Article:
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— 234 "

M. Fernandes (Brazil). Translation:

I do not forget that the Hague Committee, at the end of its work, passed, on the proposal of the distinguished Mr. Root, a résolution according to which each of its members bound himself not to engage in propaganda in favour of décisions voted unanimously. If I am rising now to defend certain provisions voted at The Hague, it is not as a member of the Committee but as a member of this Assembly. Membership of the Assembly imposes new responsibilities on me, and makes it my bounden duty to rise and express opinions or wishes which are universal in my country.

I will do this as simply as possible. I cannot do otherwise, for I am speaking a language which is not my own and which I hardly know. I will also do it as frankly as possible. In this I will follow the example which has been given us here by the bestquahfied members of this Assembly. They cannot blame me for following the same method, which is always the best, because we are associates, and among associates frankness is a sort of loyalty.

I cannot associate myself with the enthusiastic words which you have just heard. I was once enthusiastic; to-day I am barely confident. I am waiting.

At the Hague, a résolution was passed concerning compulsory recourse to international justice on a very hmited number of disputes. I should hke to state that Mr. Root, who was entirely outside the pohtical considérations which influence the League of Nations, since his State is not a Member of the League, defended this résolution with an energy and a clear-sightedness which won unanimous approval.' He told us that is was time to take this last step for which we had been waiting so long, that the world was ripe to settle a certain class of disputes by legal means, that this was a propitious opportunity. If, as I think, Mr. Root expressed the prevailing opinion in his country, this would be one more reason to appeal with all our hearts to America. May she come among us to sweep away by her vigorous breath the obsolete prejudices which are at present pre venting the realisation of international justice. (Hear, hear.)

The BraziÜan Délégation has had the honour of postponing an event which would be fatal to the prestige of the League of Nations among the peoples. We were to vote to-day on a provision according to which the idea of compulsory jurisdiction would be finally rejected. Our text postpones the decision on certain matters until the Governments and the Parliaments shall have declared their policy. It is advisable to say something which may serve as a warning and as a suggestion, which may be heard outside the Assembly by those who will soon have-to settle this important question once and for .all.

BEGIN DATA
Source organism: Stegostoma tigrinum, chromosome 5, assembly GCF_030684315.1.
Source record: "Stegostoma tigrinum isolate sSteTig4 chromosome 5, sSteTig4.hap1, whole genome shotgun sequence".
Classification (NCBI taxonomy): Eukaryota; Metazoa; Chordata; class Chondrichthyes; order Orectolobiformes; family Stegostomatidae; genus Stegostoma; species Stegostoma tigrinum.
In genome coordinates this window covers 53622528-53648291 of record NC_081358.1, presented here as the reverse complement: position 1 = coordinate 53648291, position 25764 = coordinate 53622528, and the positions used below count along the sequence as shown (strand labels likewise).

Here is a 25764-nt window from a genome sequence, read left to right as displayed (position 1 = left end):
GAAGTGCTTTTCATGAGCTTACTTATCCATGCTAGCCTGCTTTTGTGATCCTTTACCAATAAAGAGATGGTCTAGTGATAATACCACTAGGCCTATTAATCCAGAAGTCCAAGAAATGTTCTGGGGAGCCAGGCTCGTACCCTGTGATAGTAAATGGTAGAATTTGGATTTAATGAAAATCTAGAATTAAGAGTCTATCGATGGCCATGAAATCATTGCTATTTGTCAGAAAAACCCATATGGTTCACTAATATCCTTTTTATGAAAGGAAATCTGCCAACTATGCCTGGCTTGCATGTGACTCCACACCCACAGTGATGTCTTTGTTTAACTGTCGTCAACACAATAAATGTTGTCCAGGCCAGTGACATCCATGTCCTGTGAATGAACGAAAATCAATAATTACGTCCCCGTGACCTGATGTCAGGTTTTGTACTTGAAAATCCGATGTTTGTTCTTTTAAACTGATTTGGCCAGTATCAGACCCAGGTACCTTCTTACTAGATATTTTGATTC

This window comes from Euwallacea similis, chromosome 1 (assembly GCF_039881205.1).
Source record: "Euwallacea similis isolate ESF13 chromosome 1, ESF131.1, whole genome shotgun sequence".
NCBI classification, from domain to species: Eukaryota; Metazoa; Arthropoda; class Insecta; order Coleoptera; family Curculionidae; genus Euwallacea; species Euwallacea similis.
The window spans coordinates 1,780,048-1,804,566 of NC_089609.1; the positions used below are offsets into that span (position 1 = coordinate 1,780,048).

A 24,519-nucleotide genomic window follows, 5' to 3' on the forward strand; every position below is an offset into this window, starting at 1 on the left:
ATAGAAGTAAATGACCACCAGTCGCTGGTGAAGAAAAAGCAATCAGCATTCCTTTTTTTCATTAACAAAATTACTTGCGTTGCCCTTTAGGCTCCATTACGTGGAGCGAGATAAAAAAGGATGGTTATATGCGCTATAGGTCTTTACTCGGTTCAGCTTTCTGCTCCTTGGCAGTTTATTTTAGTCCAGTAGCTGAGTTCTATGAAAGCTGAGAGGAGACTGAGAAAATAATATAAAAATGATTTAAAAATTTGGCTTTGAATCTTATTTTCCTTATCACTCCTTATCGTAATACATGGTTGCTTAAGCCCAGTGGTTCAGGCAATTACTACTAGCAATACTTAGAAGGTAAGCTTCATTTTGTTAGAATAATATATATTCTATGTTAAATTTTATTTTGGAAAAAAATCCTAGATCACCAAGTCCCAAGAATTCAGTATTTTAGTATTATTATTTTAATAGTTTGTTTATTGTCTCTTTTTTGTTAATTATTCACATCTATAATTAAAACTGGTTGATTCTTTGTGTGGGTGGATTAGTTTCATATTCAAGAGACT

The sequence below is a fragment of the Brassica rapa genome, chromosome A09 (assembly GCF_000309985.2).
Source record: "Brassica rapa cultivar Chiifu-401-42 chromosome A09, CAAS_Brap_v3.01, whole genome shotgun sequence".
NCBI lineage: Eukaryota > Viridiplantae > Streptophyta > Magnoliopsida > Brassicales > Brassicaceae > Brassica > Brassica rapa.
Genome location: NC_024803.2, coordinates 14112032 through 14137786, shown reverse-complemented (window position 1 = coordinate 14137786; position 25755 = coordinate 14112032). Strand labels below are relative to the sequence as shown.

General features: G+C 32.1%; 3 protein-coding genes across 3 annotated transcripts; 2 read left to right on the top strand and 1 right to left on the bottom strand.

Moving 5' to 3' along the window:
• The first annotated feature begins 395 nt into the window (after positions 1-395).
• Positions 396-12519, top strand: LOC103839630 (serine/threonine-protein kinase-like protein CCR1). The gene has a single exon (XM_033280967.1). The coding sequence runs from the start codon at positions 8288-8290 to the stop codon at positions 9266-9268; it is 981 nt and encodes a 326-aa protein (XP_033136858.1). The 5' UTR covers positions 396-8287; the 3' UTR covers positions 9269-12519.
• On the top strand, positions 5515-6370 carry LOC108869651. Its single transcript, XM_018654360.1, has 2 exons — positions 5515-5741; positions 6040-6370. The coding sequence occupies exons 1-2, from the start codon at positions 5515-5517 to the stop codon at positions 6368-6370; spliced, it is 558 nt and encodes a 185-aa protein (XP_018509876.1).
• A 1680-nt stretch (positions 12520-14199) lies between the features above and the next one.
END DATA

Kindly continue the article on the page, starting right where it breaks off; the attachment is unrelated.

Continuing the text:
Let us see from what quarters comes the opposition to this great step which the world recognises as necessary for universal peace. I desire to draw attention to this, in order that the responsibilities which all must now assume may be clearly defined. It was by a decision of the Council that the text involving compulsory jurisdiction was suppressed, and that fact throws some light on the position. I must make all reservations with regard to the reasons on which the Council based ïts decision. It claims that, if a party were able to cite another party before a Court of Justice, the citation coming from one side only, it would constitute an encroachment on thedomain of the Council in matters where the Council itself is competent, since it isalso possible to cite a party before the Council, unilaterally, in the case of a dispute which endangers the peace of the world. If the Council considers that compulsory jurisdiction would absolutely prevent it from carrying out its task, even in a matter where jurisdiction would apply, I think they are mistaken, because jurisdiction may exist and be compulsory, and nevertheless it may happen that neither of the parties applies to the tribunal. In that case, the question can always be brought before the Council if there is danger of a breach.

The Covenant seems to me quite explicit in this matter. In creating an obligation for the Members of the League to have recourse, in case of the danger of a breach, either to the Council or to arbitration (Article 12), and in stipulating that arbitration should be compulsory in disputes of a legal nature enumerated in Article 13, it clearly showed that recourse to one or other of these methods did not depend on the desire of the parties, but on the nature of the dispute. Thus, in legal matters, the compétence of the Council can exist only in the last resort, being exercised only when the two parties have not availed themselves of judicial procedure.

I should like to pay a tribute to the loyalty and impartiality which the Council has hitherto shown in its actions. I am certain that, in future, this tradition will become stronger. I am even wiUing to suppose that the Council will always be competent, from a technical point of view, to take up disputes of a legal nature, to bring the parties before it, to ask for proofs and to make its recommendations. What I cannot conceive is that the Council should ündertake, almost as a matter of course, a task which should only be exceptional without compromising the

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